Transportation

Did you ever think what true service is to disabled veterans? How about 287.6 trips around the earth? As ridiculous as it sounds, that figure is a reality in Massachusetts. Since the inception of the DAV Transportation Program in our Commonwealth in 1987, we have traveled 7,150,000 miles or 287.6 trips around the earth. These figures increase with the passing of each day. What is even more incredible, all these miles are driven by volunteer drivers who have accumulated 520,000 volunteer hours. They have driven close to 240,000 veterans from their homes to VA medical centers for appointments. In addition we have purchased 63 vans and donated them to the VA medical centers for a cost of $2,000,000 in conjunction with our organization’s Columbia Trust. The money raised for these vehicles is from the public and our own membership donations.

At each one of the five Massachusetts VA medical centers, we have a Hospital Service Coordinator (HSC) who schedules the veterans’ rides and also assigns the volunteer drivers for these trips. These services are provided free of charge.

For some disabled veterans, reliable transportation means the difference between regular preventative health care and only discovering a condition once it has become acute. With the returning veterans who suffer traumatic brain injuries and amputations, this transportation service provides an invaluable resource for their care and readjustment back into society.

As an organization that advocates for veterans, we are aware of the need to develop partnerships with corporations in the Commonwealth that share these goals and understand the sacrifice of the men and women who served in our military. Commitment to their needs is a testament to them that as a community we care, and our resolve is unwavering. We are always looking for volunteer drivers so we can serve even more deserving veterans.

DAV fully supports Senator Rush's legislation to make the Secretary of Veteran Services a cabinet level position.
It is unfortunate that the Secretary of Veteran Services is really a Secretary in name only answering to the Secretary of HHS and not the Governor.
Our Veterans deserve a seat at the table communicating directly with the Governor. Thank you Senator Rush for filing this important legislation.Today, I filed legislation to place the Secretary of Veterans’ Services as part of the Governor’s cabinet; therefore, responsible for reporting directly to the Governor. Currently the “Secretary” reports to the Secretary of Health and Human Services, not the Governor, which is a total disservice to our states almost 400,000 Veterans!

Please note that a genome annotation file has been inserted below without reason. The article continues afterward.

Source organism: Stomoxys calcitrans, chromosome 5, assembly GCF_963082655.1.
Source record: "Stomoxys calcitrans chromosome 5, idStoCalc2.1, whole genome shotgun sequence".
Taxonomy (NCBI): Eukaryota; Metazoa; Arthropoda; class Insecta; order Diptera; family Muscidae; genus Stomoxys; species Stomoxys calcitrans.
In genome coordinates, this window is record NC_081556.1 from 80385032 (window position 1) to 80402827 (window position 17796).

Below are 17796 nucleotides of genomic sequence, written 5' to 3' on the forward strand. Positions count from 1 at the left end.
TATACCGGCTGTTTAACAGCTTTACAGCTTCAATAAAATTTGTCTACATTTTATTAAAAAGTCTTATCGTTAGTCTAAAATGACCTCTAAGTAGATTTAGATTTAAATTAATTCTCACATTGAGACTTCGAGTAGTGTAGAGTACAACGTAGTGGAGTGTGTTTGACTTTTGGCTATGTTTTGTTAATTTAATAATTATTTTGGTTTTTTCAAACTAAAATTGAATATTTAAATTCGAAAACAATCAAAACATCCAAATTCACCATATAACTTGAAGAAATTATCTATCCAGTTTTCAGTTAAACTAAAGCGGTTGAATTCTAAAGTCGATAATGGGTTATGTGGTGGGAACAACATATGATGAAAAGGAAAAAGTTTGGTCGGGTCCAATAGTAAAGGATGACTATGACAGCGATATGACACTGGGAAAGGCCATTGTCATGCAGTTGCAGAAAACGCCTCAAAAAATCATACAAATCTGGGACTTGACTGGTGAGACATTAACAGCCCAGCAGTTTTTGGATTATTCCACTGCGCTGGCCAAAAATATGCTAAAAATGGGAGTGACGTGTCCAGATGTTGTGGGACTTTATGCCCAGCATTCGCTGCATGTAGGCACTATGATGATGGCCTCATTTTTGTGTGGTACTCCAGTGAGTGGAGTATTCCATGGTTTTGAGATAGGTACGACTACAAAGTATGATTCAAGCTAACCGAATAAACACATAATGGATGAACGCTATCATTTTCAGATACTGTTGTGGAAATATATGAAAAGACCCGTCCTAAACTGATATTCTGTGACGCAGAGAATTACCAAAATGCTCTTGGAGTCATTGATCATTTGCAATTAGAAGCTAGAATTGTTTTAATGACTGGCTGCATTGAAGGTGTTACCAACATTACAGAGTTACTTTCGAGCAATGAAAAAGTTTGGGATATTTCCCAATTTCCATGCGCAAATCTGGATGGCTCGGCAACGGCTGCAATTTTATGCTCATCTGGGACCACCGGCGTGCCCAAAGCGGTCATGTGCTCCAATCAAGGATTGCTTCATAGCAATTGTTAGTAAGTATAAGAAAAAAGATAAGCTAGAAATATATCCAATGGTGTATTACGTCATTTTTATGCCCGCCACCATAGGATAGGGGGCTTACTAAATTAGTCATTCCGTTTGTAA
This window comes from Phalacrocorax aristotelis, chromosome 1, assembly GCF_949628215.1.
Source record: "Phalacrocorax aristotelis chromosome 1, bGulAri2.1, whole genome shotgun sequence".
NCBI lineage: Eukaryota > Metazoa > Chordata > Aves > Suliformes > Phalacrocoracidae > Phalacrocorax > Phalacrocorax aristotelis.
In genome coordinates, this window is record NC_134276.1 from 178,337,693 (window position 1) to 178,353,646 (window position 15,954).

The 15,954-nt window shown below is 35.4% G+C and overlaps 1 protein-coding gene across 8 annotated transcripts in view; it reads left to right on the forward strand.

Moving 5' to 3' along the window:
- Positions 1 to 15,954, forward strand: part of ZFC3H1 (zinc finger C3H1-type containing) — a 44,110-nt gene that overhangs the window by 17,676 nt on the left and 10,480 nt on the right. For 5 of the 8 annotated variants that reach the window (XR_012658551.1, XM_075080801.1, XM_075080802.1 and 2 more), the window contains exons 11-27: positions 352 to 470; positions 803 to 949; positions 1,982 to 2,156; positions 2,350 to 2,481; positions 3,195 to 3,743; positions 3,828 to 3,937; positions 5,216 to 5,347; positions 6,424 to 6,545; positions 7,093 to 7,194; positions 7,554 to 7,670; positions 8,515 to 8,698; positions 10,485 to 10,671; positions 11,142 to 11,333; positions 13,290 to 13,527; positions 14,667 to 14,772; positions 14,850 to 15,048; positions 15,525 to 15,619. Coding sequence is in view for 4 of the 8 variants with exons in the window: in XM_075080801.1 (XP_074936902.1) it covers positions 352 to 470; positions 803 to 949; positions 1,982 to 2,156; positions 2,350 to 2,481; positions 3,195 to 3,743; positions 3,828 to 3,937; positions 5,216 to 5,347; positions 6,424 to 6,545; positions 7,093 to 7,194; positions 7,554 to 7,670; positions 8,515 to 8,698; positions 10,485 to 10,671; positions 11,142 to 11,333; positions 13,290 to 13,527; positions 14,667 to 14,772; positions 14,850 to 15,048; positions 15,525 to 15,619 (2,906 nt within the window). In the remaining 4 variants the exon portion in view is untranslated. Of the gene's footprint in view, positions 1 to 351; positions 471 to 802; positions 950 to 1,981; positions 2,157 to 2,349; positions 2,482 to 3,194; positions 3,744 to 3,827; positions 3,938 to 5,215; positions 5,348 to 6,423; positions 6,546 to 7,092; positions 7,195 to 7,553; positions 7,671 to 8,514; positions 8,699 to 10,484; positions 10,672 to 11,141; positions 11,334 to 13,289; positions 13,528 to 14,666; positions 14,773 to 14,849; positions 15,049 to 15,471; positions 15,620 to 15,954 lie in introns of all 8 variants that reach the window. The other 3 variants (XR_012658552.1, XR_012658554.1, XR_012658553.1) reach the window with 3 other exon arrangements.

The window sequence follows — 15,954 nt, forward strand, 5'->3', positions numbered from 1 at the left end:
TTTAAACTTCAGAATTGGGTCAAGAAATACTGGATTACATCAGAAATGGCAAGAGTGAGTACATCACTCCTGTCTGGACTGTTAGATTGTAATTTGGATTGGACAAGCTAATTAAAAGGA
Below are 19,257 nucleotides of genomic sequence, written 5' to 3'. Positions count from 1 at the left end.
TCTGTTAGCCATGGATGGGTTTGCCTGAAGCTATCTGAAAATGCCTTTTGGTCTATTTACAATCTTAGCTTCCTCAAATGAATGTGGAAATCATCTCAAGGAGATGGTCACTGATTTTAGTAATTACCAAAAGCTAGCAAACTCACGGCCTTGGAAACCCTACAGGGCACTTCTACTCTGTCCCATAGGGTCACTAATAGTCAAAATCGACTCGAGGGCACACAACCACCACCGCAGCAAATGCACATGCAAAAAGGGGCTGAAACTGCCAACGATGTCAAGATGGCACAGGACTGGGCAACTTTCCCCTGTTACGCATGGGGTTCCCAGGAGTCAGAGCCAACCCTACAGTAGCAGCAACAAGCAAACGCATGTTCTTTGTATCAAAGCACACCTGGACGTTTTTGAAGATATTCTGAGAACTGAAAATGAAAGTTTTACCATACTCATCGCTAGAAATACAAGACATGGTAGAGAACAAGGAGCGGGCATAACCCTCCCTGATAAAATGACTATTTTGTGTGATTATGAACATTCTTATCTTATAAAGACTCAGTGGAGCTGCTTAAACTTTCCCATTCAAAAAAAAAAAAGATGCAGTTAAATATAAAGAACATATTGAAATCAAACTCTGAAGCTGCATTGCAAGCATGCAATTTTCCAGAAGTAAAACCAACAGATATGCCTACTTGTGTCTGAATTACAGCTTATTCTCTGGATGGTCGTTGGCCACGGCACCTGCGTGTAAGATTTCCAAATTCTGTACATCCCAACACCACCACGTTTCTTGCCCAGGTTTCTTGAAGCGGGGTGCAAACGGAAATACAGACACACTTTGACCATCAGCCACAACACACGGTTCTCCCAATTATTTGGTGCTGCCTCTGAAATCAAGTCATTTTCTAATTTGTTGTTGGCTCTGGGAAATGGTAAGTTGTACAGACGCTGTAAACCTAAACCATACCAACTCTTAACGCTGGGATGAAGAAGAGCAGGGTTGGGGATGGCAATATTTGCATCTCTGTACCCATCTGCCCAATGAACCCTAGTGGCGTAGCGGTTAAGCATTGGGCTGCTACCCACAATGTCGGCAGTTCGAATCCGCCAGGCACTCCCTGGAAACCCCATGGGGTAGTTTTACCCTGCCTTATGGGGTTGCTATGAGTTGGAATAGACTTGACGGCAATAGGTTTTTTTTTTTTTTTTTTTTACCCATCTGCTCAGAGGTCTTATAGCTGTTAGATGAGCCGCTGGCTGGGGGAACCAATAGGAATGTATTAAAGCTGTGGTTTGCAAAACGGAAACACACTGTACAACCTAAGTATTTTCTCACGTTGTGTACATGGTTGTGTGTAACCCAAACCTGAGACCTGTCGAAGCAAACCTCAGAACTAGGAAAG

This legislation will ensure that the voices of Massachusetts veterans, our active and reserve service members and their families are heard loud and clear!
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The DAV is saddened and disappointed by yesterdays report on the tragedy at the Holyoke Soldiers' Home.

DAV hopes this tragedy is the catalyst for real change both within the Soldiers' homes system and within the Department of Veteran Services. Both the soldiers' home system and DVS are in need of reform and modernization.

DAV has officially requested that the House and Senate create a special joint committee to examine the way in which the Commonwealth cares for older Veterans. We have asked that this committee be granted subpoena power for both records and testimony. DAV urges it be properly staffed with investigators and experts to conduct a broad and in depth examination of the entire soldiers' home system including whether this system should continue in its current form. Legislative recommendations should be made at the conclusion of the investigation.

DAV is encouraged that the Governor will be announcing reforms. We urge his administration to take a deep and broad look at our veterans services systems with the goal of systematic change and improvement. We urge that the selection of the next Secretary of Veteran Services will be conducted with full transparency and with input from Veteran advocates.

DAV feels that a systems review of this magnitude is long overdue. There have been many attempts to make legislative changes to this system over the years. However without a full and detailed understanding of the current needs and holes in services no meaningful change is possible. This is a serious public health issue. We as a Commonwealth owe it to our most vulnerable and honorable citizens to do better.

This oversight review, if conducted under the proper legal authority, staffing and funding will lay out a path to reform. All of the Commonwealth’s veterans deserve to feel confident that if they one day become a resident of a state-run veteran care facility that they will flourish and not perish. It will require all of us to take a hard look at how we serve our elderly Veterans. It will be difficult but we must have the courage to do better for these men and women.
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